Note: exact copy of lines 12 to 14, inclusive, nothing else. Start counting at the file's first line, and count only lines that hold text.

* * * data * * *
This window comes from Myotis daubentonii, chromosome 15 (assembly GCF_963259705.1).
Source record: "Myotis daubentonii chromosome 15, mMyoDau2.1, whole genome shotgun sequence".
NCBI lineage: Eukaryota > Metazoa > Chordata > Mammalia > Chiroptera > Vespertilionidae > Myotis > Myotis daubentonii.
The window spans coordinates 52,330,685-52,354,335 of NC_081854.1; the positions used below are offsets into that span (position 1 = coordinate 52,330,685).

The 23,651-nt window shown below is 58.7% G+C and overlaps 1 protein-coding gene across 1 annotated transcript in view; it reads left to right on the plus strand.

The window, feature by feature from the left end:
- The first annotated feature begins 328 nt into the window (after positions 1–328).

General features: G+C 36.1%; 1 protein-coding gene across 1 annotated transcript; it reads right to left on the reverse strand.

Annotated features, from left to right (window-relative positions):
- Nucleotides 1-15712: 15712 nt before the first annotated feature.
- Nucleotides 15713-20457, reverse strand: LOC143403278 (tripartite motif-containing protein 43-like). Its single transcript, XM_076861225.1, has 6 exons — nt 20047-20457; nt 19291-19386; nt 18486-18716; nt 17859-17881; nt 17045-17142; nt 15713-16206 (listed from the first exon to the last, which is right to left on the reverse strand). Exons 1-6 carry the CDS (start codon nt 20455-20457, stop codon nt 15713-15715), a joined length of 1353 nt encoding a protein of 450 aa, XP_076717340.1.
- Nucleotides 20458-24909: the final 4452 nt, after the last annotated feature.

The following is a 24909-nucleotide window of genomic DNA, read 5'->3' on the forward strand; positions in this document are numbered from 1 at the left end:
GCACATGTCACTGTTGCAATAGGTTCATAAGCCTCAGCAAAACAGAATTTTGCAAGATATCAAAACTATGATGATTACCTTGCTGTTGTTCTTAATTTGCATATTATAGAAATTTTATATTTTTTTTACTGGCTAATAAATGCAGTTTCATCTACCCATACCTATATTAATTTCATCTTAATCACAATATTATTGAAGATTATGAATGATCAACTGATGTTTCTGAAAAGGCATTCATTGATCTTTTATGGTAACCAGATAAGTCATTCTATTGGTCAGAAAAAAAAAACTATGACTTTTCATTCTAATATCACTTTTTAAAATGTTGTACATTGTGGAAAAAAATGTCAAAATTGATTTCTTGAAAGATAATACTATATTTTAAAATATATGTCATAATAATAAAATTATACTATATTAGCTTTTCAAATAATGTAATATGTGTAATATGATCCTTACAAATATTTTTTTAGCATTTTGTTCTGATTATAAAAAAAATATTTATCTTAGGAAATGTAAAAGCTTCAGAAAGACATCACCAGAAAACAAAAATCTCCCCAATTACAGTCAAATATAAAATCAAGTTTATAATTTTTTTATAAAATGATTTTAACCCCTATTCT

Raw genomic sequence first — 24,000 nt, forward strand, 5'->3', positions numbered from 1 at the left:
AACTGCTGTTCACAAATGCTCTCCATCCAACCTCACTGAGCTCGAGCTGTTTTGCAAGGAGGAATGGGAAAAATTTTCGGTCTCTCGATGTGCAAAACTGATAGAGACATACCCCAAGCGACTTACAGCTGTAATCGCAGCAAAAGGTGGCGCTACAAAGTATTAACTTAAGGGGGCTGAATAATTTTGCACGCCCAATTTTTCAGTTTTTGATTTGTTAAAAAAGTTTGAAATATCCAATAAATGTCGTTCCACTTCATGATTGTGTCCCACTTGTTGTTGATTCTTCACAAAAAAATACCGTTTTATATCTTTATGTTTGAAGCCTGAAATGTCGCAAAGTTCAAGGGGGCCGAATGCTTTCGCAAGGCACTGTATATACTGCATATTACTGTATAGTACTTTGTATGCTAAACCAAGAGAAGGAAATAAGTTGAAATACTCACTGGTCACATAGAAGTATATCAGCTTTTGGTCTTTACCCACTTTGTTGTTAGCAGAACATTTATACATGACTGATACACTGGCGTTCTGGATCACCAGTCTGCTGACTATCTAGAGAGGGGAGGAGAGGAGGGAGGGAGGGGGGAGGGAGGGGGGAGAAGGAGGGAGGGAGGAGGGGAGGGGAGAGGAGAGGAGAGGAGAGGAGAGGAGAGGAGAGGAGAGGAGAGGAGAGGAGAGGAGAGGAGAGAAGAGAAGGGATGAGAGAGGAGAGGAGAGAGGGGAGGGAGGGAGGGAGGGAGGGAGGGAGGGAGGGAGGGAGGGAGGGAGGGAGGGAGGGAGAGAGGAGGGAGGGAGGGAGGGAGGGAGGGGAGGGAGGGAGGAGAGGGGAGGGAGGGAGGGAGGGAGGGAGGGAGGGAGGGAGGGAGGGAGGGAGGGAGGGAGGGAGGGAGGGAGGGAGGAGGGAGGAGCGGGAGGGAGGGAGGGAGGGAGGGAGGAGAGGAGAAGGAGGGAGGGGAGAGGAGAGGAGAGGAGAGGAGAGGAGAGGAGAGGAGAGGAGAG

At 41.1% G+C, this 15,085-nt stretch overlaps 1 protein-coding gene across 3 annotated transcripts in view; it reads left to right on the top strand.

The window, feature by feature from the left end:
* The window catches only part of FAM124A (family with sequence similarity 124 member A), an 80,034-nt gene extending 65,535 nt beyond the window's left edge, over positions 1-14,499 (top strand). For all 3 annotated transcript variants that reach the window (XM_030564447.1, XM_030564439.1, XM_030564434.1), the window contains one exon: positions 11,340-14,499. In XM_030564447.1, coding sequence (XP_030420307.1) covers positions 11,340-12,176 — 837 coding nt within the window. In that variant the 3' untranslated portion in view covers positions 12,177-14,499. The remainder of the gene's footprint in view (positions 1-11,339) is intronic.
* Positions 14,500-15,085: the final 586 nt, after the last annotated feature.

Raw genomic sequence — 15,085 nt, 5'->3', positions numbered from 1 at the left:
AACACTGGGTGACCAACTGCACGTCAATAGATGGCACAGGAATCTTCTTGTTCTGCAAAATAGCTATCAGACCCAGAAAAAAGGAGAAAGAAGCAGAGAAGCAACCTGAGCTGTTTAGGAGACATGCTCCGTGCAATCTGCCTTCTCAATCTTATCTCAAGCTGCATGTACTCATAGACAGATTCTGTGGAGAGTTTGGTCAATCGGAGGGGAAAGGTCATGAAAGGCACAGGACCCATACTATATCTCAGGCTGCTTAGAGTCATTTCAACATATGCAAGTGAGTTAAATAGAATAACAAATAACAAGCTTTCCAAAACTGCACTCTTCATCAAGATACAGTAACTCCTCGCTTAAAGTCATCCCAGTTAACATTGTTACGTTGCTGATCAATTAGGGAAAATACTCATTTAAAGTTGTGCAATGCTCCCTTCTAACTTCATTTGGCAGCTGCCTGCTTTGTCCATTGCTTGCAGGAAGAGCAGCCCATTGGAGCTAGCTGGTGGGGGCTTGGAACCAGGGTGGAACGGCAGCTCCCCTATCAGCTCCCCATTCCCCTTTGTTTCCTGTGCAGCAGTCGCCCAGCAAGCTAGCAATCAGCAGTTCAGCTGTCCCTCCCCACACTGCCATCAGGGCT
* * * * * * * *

- Nucleotides 20458-24909: the final 4452 nt, after the last annotated feature.

The following is a 24909-nucleotide window of genomic DNA, read 5'->3' on the forward strand; positions in this document are numbered from 1 at the left end:
GCACATGTCACTGTTGCAATAGGTTCATAAGCCTCAGCAAAACAGAATTTTGCAAGATATCAAAACTATGATGATTACCTTGCTGTTGTTCTTAATTTGCATATTATAGAAATTTTATATTTTTTTTACTGGCTAATAAATGCAGTTTCATCTACCCATACCTATATTAATTTCATCTTAATCACAATATTATTGAAGATTATGAATGATCAACTGATGTTTCTGAAAAGGCATTCATTGATCTTTTATGGTAACCAGATAAGTCATTCTATTGGTCAGAAAAAAAAAACTATGACTTTTCATTCTAATATCACTTTTTAAAATGTTGTACATTGTGGAAAAAAATGTCAAAATTGATTTCTTGAAAGATAATACTATATTTTAAAATATATGTCATAATAATAAAATTATACTATATTAGCTTTTCAAATAATGTAATATGTGTAATATGATCCTTACAAATATTTTTTTAGCATTTTGTTCTGATTATAAAAAAAATATTTATCTTAGGAAATGTAAAAGCTTCAGAAAGACATCACCAGAAAACAAAAATCTCCCCAATTACAGTCAAATATAAAATCAAGTTTATAATTTTTTTATAAAATGATTTTAACCCCTATTCT